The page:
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04/01/2003 Entry: "Censorship at Irvine Valley College"

"A vice president at Irvine Valley College has warned professors not to discuss the war in Iraq in their classrooms unless the course is directly related to the issue, a suggestion that several professors say infringes on academic freedom."
Professors at California College Protest Administrator's Warning Against Discussing War

This is going a bit far even in sunny Irvine. Thanks, C, for the heads up.

http://chronicle.com/daily/2003/04/2003040103n.htm if you have a subscription

Professors at California College Protest Administrator's Warning Against Discussing War

By SCOTT SMALLWOOD

A vice president at Irvine Valley College has warned professors not to discuss the war in Iraq in their classrooms unless the course is directly related to the issue, a suggestion that several professors say infringes on academic freedom.

Dennis W. White, the vice president for academic instruction at the Southern California community college, said he was responding to complaints from students when he sent the e-mail message to deans and department chairs last week. In it, he wrote: "It has come to my attention that several faculty members have been discussing the current war within the context of their classrooms. We need to be sure that faculty do not explore this activity within the context of their classroom unless it can be demonstrated, to the satisfaction of this office, that such discussions are directly related to the approved instructional requirements and materials associated with those classes."

Gregory Bishopp, an art history professor and president of the Academic Senate, said that Mr. White's message was a violation of professors' academic freedom and that the war was certainly a suitable topic for classroom debate.

Glenn R. Roquemore, president of the college, said the message was just an exchange among the vice president and the deans and was not a new official policy. "This college certainly approves of discussion about war by faculty and their students," he said. "It's not the policy of the college to stifle freedom of speech in any way."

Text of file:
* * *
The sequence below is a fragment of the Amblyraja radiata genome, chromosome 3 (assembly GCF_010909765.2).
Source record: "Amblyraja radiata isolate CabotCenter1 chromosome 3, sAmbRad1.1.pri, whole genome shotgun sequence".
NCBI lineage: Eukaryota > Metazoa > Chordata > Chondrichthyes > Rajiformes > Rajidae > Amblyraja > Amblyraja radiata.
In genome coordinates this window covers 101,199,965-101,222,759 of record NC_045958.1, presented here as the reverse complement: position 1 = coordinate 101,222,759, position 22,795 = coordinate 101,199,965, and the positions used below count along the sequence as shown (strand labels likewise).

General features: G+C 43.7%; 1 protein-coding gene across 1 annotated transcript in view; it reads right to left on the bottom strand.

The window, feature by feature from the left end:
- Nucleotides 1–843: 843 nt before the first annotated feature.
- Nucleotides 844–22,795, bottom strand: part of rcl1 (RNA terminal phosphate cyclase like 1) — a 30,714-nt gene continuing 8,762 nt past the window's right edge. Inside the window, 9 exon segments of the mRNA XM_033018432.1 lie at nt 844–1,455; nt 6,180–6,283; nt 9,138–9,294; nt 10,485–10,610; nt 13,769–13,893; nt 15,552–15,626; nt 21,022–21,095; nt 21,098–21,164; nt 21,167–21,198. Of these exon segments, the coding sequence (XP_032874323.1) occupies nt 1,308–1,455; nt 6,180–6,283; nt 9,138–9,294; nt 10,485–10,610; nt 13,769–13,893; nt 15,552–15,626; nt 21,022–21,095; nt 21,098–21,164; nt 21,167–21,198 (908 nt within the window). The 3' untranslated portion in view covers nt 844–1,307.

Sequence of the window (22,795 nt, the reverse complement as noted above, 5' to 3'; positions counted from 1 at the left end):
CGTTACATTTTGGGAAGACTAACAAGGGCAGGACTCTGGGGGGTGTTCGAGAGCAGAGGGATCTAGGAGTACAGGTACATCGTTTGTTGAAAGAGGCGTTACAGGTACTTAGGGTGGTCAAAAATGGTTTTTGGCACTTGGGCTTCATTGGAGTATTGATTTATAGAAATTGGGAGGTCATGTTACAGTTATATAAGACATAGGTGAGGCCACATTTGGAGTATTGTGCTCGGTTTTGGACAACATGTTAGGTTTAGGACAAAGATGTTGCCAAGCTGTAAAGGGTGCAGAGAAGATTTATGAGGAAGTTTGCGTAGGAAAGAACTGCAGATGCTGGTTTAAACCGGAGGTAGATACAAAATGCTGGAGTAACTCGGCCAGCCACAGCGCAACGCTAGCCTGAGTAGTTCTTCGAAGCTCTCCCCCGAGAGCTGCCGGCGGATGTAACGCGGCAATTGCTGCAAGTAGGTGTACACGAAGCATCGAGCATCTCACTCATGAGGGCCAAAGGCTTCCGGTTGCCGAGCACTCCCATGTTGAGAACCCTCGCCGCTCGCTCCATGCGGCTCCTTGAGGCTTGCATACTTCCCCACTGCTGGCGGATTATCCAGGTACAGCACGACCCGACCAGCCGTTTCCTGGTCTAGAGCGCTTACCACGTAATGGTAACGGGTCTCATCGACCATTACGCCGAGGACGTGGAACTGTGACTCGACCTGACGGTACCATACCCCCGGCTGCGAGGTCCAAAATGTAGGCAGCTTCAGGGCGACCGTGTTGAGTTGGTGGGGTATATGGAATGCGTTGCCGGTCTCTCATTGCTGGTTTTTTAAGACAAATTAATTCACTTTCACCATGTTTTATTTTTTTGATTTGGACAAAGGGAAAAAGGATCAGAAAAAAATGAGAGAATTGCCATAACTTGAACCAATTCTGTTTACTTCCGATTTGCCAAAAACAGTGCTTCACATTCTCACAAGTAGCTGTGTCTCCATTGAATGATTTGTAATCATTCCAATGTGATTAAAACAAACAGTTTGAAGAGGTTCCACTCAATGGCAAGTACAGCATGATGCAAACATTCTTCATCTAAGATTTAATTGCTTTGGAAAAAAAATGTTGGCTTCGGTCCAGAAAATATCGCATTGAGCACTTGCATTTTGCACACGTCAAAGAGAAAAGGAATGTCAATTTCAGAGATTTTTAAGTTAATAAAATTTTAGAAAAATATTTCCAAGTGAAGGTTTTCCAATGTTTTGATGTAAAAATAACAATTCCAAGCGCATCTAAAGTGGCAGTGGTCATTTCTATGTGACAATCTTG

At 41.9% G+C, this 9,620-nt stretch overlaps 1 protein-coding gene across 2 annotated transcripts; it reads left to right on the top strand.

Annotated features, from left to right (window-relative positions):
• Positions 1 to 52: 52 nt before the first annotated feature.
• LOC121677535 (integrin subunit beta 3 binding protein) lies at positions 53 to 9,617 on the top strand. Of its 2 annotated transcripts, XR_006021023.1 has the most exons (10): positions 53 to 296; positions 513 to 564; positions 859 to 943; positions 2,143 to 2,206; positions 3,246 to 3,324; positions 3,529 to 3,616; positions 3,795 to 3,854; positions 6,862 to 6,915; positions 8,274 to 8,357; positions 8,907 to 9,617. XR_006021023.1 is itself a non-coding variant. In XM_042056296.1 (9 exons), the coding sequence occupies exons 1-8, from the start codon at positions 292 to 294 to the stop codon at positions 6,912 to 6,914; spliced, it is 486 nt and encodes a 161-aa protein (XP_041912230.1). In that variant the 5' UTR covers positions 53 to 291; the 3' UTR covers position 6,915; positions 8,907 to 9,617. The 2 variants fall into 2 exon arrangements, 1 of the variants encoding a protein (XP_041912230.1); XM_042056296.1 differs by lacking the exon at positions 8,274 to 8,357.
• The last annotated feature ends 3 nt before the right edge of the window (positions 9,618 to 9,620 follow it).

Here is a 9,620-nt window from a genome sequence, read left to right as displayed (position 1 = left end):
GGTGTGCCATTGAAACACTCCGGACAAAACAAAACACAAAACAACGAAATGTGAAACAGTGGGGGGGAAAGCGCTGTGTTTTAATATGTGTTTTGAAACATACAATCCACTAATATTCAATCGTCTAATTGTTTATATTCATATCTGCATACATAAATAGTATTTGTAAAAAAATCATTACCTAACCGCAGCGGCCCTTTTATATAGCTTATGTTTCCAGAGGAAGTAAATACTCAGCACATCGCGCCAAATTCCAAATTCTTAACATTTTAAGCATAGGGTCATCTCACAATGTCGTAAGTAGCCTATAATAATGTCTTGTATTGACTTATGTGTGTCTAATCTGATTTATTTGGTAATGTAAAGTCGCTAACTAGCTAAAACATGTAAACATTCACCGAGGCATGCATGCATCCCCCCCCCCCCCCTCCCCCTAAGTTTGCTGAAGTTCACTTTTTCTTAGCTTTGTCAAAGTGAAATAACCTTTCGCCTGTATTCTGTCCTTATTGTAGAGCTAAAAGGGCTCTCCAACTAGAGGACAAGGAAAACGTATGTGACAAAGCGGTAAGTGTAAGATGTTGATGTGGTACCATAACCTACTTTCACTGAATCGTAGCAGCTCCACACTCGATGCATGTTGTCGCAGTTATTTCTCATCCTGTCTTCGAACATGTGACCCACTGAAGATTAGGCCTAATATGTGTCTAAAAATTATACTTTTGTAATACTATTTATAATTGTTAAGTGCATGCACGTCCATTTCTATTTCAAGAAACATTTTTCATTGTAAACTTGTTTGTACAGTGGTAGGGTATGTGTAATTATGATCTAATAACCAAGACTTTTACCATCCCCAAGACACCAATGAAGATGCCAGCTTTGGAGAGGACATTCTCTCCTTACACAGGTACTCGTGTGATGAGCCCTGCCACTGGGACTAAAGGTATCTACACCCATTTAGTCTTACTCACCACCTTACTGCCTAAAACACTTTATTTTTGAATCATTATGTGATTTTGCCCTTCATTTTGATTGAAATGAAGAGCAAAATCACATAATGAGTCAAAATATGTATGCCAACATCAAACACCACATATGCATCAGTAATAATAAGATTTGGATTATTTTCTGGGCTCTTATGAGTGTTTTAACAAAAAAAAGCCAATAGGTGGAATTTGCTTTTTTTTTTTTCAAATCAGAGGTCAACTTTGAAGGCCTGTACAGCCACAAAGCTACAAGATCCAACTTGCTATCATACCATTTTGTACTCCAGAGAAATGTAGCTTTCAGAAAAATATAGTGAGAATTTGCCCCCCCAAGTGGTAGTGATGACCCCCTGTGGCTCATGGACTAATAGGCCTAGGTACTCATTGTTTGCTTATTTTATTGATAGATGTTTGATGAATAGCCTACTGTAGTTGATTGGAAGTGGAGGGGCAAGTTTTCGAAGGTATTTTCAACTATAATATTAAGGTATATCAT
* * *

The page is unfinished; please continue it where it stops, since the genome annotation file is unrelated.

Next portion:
But in an interview on Monday, Mr. White said that while he would "rewrite it more sensitively," he stood by his memo. He argued that the war could be an appropriate topic for discussion in certain courses, including those on cultural anthropology or political science, but not on mathematics.

And even in those courses where the war is a reasonable topic for discussion, he said, professors should refrain from stating their personal views. "Outside the classroom, they're free to say whatever, but for a faculty member who has a captive audience to say they are for or against the war is not appropriate," he said. "Inside the classroom, the professor is supposed to be sharing a scholarly, balanced review of the material."

Mr. White said his concerns weren't limited to the war. When asked whether he would frown on a professor in a criminal-justice course expressing an opinion on the death penalty, he said, "Yes, for me, it would be problematic."

Mr. Bishopp balked at the idea that professors shouldn't express their opinions and joked about whether a "balanced" review meant that courses about the Second World War should be taught from Hitler's perspective. "We're not the League of Women Voters," he said of faculty members. "We're not here to represent anything with any degree of neutrality."

Wendy Gabriella, an anthropology instructor at the college and a lawyer, has sued the college seven times in the last five years over such issues as student demonstrations and open-meeting laws. She said she was dismayed by the latest flap.

"The problem is Dennis White is in charge of the First Amendment on this campus," she said. "So faculty members are wondering what we're supposed to say. How do we make sure that Dennis White deems our conversations appropriate?"

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